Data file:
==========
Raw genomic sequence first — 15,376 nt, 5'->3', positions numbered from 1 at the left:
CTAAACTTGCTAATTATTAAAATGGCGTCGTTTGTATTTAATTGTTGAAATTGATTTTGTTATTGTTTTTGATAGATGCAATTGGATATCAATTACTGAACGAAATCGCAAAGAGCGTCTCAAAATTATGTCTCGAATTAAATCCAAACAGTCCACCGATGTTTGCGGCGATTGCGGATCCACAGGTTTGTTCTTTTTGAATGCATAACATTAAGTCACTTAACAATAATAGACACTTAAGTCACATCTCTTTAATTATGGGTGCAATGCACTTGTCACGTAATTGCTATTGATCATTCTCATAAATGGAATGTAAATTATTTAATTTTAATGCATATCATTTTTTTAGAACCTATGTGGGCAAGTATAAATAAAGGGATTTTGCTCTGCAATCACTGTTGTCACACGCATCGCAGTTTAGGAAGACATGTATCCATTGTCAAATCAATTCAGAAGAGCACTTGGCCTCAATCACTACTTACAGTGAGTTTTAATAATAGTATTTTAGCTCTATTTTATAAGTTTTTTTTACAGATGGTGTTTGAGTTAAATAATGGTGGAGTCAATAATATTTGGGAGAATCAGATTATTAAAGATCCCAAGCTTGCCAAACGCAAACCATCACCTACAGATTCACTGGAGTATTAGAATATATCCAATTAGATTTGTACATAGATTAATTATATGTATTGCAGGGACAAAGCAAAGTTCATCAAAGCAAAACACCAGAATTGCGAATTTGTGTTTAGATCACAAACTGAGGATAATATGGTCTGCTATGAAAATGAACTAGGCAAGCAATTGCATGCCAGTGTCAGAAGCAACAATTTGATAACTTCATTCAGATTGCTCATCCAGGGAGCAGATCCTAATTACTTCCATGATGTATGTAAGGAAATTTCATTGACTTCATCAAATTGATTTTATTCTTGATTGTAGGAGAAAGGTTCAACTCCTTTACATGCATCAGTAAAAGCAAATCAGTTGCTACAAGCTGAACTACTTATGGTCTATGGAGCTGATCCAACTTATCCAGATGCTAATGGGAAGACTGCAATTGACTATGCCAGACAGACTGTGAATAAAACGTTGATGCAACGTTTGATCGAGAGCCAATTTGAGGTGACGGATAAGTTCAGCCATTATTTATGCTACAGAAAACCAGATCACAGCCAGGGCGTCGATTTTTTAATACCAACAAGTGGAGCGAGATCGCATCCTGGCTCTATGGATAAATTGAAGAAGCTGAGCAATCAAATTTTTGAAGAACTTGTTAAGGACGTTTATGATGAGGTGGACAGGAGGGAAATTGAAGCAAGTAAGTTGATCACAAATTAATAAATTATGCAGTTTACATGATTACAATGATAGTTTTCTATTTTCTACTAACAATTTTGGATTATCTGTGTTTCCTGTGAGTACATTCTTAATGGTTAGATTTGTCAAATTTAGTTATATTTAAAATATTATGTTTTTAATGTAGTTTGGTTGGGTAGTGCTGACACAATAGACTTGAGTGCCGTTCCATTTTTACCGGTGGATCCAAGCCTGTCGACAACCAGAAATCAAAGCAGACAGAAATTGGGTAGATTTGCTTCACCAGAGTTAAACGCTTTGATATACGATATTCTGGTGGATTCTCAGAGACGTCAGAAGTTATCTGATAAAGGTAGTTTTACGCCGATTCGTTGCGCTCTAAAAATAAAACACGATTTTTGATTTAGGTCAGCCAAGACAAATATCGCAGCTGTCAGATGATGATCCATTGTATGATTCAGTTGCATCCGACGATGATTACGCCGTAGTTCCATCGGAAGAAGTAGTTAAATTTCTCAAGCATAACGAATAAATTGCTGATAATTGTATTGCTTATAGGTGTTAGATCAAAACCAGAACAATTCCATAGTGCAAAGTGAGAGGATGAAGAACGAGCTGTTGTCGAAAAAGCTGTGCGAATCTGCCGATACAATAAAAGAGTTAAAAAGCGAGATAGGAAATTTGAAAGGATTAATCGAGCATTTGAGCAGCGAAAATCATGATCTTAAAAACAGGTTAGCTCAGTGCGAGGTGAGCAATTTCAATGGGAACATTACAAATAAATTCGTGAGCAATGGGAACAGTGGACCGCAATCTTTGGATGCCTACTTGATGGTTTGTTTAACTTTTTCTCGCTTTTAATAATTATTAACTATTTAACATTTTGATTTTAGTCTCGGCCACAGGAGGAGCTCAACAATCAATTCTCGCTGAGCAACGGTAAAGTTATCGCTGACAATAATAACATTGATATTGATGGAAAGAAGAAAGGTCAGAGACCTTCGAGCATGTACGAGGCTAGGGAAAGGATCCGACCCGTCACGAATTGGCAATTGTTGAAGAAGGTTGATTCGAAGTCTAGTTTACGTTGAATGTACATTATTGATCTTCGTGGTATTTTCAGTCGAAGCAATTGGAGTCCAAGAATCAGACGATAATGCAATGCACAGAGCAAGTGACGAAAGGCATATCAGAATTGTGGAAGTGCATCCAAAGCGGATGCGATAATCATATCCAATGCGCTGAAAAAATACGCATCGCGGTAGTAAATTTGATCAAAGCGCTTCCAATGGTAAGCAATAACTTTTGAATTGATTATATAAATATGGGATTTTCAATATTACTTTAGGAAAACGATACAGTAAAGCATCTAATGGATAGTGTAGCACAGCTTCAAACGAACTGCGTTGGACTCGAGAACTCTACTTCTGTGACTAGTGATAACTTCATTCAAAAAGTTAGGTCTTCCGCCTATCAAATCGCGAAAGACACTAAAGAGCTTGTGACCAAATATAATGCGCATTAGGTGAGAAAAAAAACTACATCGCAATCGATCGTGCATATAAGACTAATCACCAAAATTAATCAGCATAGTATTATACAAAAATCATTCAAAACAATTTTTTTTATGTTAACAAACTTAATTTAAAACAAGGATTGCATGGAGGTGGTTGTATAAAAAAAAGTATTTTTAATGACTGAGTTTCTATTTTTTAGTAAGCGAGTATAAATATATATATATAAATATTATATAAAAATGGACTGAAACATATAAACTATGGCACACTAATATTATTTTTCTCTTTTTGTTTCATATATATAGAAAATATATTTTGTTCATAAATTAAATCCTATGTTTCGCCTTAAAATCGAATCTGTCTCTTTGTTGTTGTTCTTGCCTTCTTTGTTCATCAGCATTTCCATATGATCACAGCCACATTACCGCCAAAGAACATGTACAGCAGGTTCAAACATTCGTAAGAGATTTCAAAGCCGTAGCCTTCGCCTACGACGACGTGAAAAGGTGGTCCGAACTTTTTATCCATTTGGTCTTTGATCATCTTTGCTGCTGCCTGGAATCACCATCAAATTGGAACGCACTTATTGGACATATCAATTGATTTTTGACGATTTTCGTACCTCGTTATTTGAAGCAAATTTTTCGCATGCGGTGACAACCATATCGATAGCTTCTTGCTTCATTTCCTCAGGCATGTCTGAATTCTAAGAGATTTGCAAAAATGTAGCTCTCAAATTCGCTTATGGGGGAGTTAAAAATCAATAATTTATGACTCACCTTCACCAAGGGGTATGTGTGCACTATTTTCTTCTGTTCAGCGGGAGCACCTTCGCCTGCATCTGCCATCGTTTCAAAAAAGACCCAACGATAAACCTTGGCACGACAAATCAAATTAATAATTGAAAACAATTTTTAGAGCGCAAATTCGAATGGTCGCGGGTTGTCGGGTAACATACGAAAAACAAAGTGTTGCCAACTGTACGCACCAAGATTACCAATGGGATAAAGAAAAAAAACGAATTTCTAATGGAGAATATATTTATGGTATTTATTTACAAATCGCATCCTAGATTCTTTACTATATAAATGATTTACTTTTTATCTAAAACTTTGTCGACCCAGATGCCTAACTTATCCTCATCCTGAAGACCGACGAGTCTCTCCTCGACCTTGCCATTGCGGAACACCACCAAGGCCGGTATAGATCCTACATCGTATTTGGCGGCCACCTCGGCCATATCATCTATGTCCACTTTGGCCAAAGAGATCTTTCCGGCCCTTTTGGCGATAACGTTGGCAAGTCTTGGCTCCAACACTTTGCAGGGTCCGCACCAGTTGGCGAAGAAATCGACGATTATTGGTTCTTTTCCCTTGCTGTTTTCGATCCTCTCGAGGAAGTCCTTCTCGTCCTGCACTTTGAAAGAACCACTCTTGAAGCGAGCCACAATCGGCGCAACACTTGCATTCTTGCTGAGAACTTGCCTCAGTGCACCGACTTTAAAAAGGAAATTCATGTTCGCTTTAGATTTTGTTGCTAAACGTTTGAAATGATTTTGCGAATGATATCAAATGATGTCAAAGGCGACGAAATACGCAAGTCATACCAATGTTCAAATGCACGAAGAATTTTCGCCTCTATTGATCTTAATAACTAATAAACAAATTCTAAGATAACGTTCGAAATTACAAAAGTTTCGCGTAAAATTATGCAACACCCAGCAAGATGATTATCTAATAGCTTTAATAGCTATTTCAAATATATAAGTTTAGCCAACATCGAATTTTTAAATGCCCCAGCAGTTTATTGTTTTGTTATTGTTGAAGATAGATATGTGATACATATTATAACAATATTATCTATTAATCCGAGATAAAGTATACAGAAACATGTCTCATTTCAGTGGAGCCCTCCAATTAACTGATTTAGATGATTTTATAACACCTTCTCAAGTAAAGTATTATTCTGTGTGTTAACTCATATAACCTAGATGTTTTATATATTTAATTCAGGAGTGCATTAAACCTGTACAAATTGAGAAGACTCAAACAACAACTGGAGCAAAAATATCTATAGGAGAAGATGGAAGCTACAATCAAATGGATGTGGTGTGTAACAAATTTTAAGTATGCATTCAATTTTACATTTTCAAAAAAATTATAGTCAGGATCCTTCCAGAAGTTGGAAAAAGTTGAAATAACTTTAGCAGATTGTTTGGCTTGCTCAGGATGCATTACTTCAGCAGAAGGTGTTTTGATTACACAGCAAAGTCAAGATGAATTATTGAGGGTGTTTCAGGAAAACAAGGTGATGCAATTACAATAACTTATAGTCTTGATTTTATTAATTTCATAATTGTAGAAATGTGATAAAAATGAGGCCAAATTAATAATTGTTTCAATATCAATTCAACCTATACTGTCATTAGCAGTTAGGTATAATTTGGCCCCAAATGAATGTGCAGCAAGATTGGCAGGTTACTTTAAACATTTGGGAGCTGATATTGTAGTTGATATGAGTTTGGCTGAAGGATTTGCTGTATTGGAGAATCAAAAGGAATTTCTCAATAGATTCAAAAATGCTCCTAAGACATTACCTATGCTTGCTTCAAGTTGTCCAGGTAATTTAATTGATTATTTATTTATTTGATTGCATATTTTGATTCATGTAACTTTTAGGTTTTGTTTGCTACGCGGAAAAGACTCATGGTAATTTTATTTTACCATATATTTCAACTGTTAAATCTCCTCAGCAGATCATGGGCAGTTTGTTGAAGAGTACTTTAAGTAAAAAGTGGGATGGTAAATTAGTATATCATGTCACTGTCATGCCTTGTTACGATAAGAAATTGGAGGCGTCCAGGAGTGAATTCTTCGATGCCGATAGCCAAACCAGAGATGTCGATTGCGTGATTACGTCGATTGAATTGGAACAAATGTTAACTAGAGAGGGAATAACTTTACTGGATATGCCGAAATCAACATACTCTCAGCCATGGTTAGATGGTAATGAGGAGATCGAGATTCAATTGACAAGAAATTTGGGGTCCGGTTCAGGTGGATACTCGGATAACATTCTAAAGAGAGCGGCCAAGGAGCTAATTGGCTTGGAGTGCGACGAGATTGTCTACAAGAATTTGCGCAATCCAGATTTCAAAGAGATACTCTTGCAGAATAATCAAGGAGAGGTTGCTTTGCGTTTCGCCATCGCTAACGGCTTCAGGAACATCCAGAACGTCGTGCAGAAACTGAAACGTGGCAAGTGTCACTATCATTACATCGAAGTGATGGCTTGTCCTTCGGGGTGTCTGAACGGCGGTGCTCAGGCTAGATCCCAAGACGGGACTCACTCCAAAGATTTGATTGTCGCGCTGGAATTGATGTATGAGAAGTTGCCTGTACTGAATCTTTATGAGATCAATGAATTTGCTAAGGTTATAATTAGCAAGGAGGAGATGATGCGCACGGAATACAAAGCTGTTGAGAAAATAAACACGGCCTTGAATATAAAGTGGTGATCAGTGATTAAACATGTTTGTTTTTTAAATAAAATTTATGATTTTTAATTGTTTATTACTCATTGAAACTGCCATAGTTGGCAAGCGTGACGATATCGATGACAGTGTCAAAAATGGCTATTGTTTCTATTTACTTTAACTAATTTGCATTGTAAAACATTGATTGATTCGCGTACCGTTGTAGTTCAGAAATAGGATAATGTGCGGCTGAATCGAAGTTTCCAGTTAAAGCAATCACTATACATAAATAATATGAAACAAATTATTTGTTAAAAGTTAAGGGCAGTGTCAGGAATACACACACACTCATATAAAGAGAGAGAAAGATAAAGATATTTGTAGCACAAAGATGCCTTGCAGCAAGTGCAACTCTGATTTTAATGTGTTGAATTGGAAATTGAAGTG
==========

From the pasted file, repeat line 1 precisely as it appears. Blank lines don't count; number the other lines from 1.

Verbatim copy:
Raw genomic sequence first — 15,376 nt, 5'->3', positions numbered from 1 at the left: